About this Research Topic
Despite the extraordinary advances in countermeasures development such as therapeutics and vaccines against human pathogens, persistent and emerging infectious disease agents pose a major threat to global public health. The ease of international travel and trade, increased density of human population, and global interdependence, along with drastic changes in climate and agricultural practices have added some extra layers of complexity to the containment of infectious diseases. Among other infectious agents, HIV, H1N1 influenza, severe acute respiratory syndrome (SARS), and the most recent novel coronavirus (SARS-CoV-2) have taken a heavy toll on global health and economic stability leading to increased global morbidity and mortality, as well as impeding travel, business, and everyday life activities.
A response to these threats requires detection of emerging pathogens, effective diagnosis strategies, surveillance, measures to prevent and control infectious diseases and lastly, treatment and clinical care for the affected patients. While historically we have relied on traditional response systems, they have proven to be too slow, low-tech, or too limited in scope to prevent local outbreaks or epidemics to become global pandemics. Therefore, in the light of nowaday’s emergencies, novel approaches, methods, and technologies that could improve the speed, accuracy, scalability, and reach of the response are necessary.
In this Research Topic, we aim to explore the latest concepts, techniques, and technologies that could help to predict, diagnose, prevent or cure current and future infectious diseases threats.
We welcome submissions of Original Research, Review, and Mini-Review encompassing basic science, translational and public health research that focus on but are not limited to:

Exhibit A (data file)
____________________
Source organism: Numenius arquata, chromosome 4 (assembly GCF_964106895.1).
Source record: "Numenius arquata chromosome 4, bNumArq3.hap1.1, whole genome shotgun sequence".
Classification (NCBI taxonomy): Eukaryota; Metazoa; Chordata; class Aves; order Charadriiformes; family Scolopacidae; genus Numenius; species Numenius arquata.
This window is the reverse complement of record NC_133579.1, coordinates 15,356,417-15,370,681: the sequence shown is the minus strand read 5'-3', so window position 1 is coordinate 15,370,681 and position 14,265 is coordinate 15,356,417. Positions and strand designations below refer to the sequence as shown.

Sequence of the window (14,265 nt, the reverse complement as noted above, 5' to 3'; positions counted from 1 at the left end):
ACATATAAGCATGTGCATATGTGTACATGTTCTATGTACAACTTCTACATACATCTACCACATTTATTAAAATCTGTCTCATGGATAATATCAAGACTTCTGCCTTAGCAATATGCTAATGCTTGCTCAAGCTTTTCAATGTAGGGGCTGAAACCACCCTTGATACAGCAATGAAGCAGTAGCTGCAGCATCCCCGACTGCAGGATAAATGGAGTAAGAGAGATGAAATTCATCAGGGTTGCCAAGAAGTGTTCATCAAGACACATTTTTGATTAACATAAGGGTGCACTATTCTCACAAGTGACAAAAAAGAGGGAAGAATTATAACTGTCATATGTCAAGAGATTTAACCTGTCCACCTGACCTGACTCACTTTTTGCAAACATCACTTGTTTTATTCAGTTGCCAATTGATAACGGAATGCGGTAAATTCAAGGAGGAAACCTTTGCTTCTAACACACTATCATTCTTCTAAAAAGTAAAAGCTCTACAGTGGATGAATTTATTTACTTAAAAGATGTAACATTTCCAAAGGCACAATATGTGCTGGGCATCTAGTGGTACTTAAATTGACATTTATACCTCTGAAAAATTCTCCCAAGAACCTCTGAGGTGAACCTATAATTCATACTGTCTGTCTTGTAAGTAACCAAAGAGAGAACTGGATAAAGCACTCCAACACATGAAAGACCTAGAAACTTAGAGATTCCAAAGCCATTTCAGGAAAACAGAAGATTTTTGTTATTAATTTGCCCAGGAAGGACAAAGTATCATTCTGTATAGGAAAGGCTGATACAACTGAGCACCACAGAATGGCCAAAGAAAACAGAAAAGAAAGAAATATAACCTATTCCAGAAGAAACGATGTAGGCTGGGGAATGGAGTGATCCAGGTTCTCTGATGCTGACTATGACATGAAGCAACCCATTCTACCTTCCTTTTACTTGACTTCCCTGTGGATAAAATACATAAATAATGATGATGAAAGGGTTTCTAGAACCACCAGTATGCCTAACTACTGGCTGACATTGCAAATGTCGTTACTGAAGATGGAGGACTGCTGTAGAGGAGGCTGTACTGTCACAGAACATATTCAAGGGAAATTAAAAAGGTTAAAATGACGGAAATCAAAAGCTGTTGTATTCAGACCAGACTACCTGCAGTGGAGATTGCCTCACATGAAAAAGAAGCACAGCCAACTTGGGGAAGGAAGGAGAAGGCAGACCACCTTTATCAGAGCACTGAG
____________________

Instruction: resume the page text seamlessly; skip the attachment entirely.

• New tools and methods (including artificial intelligence) for rapid identification of pathogens and accurate detection and monitoring of infectious disease activity.
• Novel methods for regional and global infectious disease surveillance such as web-based tools.
• Advances in epidemic modeling using artificial intelligence aimed to predict and prevent future infectious diseases threats.
• New molecular simulation or machine learning-enabled drug design approaches to rapidly identify drugs that could be repurposed to combat emerging infectious diseases.
• In vitro technologies, including but not limited to organoids and organs-on-chips, supporting a selection of the right type of drug to administer to an infected individual (personalized medicine) or enabling fast-tracking therapeutics development through the elimination of animal testing
Keywords: emerging infectious diseases, surveillance, infectious disease prevention and control, disease modeling, artificial intelligence, machine learning, diagnostics, drug repurposing
Important Note: All contributions to this Research Topic must be within the scope of the section and journal to which they are submitted, as defined in their mission statements. Frontiers reserves the right to guide an out-of-scope manuscript to a more suitable section or journal at any stage of peer review.